Expropriation Decree Threatens Demolition of 400 Properties for the Benefit of Hama University
The Hama City Council has decided to demolish around 400 properties built on expropriated land in order to construct a wall for Hama University. The council informed the homeowners in December 2021 that they must vacate their properties without providing any housing alternatives.
An expropriation decree was issued in 2010 for an 11-hectare area of the Mashaa Al-Tayyar neighbourhood, part of the larger Mashaa Al-Naqarneh area southeast of Hama city. The expropriation was meant to benefit Hama University by expanding the campus and building a wall and student housing. At the time, the decree set the allowance for owning one square metre of expropriated land at SYP 35. In 2010, the expropriated area contained less than 30 houses for landowners. All these buildings are not licensed because they are built on land classified as agricultural, on which it is not permissible to build.
Under Expropriation Law No. 20 of 1983, the entity carrying out the expropriation must pay the allowances no more than five years after the issuance of the expropriation decree. If payment is delayed, the entity must pay an annual interest of six percent of the property’s value. The jurisprudence of the Court of Cassation confirmed this requirement in Decision No. 11307 of 2002, when it gave property owners the right to demand interest for late expropriation allowance payments after five years had passed since the initial expropriation decree. The Court of Cassation’s Decision No. 227 of 1982 also gave owners of expropriated properties the right to request a re-evaluation after five years without paying the expropriation allowance. Re-evaluation here means accounting for changes in the prices of real estate.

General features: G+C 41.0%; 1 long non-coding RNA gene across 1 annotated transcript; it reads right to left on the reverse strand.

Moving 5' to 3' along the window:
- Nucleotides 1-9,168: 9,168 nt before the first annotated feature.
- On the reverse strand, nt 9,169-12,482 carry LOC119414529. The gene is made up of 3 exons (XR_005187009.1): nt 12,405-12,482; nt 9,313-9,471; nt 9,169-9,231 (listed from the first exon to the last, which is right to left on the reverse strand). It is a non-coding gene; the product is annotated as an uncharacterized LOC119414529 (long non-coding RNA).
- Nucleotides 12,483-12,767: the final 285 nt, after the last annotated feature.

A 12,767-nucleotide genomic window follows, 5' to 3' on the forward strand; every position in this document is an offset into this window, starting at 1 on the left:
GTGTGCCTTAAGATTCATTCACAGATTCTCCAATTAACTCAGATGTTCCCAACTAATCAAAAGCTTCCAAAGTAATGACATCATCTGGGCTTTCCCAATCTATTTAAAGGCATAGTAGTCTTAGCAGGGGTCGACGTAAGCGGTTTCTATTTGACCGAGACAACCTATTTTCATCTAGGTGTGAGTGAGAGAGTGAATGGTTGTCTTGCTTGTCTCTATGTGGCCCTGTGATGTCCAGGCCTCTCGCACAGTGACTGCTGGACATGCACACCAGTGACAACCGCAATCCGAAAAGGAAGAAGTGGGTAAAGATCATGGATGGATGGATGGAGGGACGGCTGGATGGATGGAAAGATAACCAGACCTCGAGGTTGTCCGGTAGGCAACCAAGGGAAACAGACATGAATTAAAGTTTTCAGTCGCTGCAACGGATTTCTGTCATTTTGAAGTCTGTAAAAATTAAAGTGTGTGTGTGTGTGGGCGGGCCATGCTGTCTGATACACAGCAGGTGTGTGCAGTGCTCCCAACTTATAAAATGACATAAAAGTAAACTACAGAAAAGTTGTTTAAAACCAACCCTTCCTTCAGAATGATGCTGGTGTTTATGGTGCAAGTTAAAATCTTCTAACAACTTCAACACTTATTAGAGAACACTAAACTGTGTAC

In the 11 years that have passed since the issuance of the Hama University expropriation decree, none of the expropriated land owners, including owners of unlicensed buildings, have been paid their dues. During the war, more properties were built in the expropriated area, though without construction permits, due to the cheap local prices and urgent housing needs. Owners of these newly built homes do not receive any compensation under the expropriation decree. The semi-official newspaper Al-Watan, quoted the Hama City Council president as saying that when the land was expropriated in 2010, there were 15-20 unlicensed homes on it. But due to the ensuing years of conflict, the number of informal and unlicensed buildings increased. There are now apparently more than 400 unlicensed homes located on land officially meant for the university campus, according to the Hama City Council president.
During his visit to Hama in December 2021, the Prime Minister requested an appropriate solution for the affected residents without evicting them from their homes before securing alternative housing. In reality, the solution does not appear so simple. Residents of any expropriated area are not entitled to apply for alternative housing unless the expropriation is part of the implementation of one of the urban development or regulation laws which apply in an informal area in need of zoning. This is not the case for the land expropriated for Hama University.
It bears mentioning that on October 5, 1987, the Ministry of Public Works and Housing (at the time called the Ministry of Housing and Utilities) issued a report, numbered 2/28/36, that required expropriating bodies to secure alternative housing if the expropriation project affected residential buildings. It is unclear if the report had any practical application.